Saturday, August 26, 2006

The Morning Commute

I'm an extremely fortunate guy in that my apartment is a mere ten blocks from my workplace, both of which are in downtown Chicago. If I'm particularly bushy-tailed and haven't hit the snooze button too many times, I'll walk to work. (Ten blocks in Chicago is exactly one mile). If it's a Saturday or Sunday when there's little downtown traffic and no rain in the forecast, I'll ride my bike.

Most of the time, the planets haven't aligned and those things just don't happen. I'm definitely not a morning person, either, for if I had my druthers, I'd get up at the crack of noon each day. Anyway, I have to take a shower and wash my hair because my morning-hair usually resembles a sea-creature striking a defensive posture.

So, I'll take the bus or the subway. Luckily, there are lots of different buses going my way so there's usually one of them sitting there, waiting to take my lazy butt to work.

Today, the #146 bus was the lucky winner. That one's usually pretty crowded with tourists, as it's main destinations are the various museums, and today was no exception. I got a seat but some lazy, inconsiderate lout had left newspapers strewn all over the floor at my feet. At first, I was going to kick them out of the way, but then I saw all the families on the bus with little ones and thought the better of it. Wouldn't it be horrible if a child or grandma slipped on the newspaper while the bus was lurching about, seriously injuring themselves? I gathered up the newspapers.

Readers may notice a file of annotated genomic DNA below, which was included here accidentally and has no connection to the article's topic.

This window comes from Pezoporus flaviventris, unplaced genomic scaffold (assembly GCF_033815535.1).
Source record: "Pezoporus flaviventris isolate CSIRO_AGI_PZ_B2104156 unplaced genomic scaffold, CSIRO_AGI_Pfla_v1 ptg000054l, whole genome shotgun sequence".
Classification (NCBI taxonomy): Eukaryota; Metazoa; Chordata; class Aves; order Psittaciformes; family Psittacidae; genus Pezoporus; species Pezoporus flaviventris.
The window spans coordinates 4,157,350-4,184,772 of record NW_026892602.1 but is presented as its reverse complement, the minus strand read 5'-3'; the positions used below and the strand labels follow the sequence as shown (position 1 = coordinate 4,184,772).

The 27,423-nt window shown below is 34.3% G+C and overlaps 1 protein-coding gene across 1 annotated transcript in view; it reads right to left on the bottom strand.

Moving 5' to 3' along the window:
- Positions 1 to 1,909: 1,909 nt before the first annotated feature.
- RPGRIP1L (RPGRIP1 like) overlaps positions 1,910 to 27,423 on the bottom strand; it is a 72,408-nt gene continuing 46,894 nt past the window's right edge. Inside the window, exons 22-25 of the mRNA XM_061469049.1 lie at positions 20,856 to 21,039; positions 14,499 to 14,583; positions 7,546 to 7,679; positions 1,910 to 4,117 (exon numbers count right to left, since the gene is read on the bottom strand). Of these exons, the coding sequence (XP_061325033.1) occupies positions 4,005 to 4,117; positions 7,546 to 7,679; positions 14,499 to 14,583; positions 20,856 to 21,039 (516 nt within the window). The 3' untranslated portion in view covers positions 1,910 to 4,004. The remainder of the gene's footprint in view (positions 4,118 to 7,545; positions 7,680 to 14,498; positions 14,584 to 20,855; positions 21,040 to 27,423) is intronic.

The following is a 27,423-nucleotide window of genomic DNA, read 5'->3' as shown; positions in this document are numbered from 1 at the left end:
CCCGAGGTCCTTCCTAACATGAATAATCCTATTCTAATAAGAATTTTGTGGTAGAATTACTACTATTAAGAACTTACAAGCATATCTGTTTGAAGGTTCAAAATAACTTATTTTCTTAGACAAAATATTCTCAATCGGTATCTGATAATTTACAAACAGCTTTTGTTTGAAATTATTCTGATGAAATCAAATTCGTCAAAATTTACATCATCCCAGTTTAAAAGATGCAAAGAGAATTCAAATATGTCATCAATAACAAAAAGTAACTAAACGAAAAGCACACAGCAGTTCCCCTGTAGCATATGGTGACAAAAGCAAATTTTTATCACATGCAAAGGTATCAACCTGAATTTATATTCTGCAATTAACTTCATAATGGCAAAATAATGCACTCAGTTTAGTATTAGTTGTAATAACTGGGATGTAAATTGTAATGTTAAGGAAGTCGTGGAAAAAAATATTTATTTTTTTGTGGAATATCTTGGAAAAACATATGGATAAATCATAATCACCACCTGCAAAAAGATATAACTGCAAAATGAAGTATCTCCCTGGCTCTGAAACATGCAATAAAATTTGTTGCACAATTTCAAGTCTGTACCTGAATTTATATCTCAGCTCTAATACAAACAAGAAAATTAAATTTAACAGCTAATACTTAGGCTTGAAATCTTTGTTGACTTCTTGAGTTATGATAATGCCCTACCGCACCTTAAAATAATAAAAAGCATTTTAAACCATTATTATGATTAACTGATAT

That got me to thinking, yet again, about the eternal question, Why do bad things happen to innocent people? Does God allow horrible things happen? If so, shame on God. Is God not powerful enough to prevent affliction? Doesn't sound like an all-powerful God, then.

It's all quite a quandary, really.

My humble observation tells me that it pretty much boils down to the fact that we humans have been imparted with free will.

For example, Hurricane Katrina was not, intrinsically, a bad thing. Affliction arose because we (and by 'we' I mean the Republicans) chose not to spend the money necessary to make New Orleans a safe place in which to live.

On the other hand, our free will can also be the cause of incredible goodness, love and beauty. In that sense, I think that's what it means to be "made in the image of God."

I took the newspapers and there was a trash recepticle right there at the bus stop for them.

(Damn. I should have re-cycled them. Because of me, these newspapers lost out on the chance to remain useful).

Don't think I'm some kind of super do-gooder either. There was one time I found that someone had actually taken a big, stinkin' dump on the subway.

I scurried into another car.


At 9:21 PM , Blogger Lorraine said...

Free will, baby. Free will.

At 4:07 PM , Blogger Kyle said...

"and by 'we,' I mean 'The Republicans.'"

Yah, me too, usually. :0)


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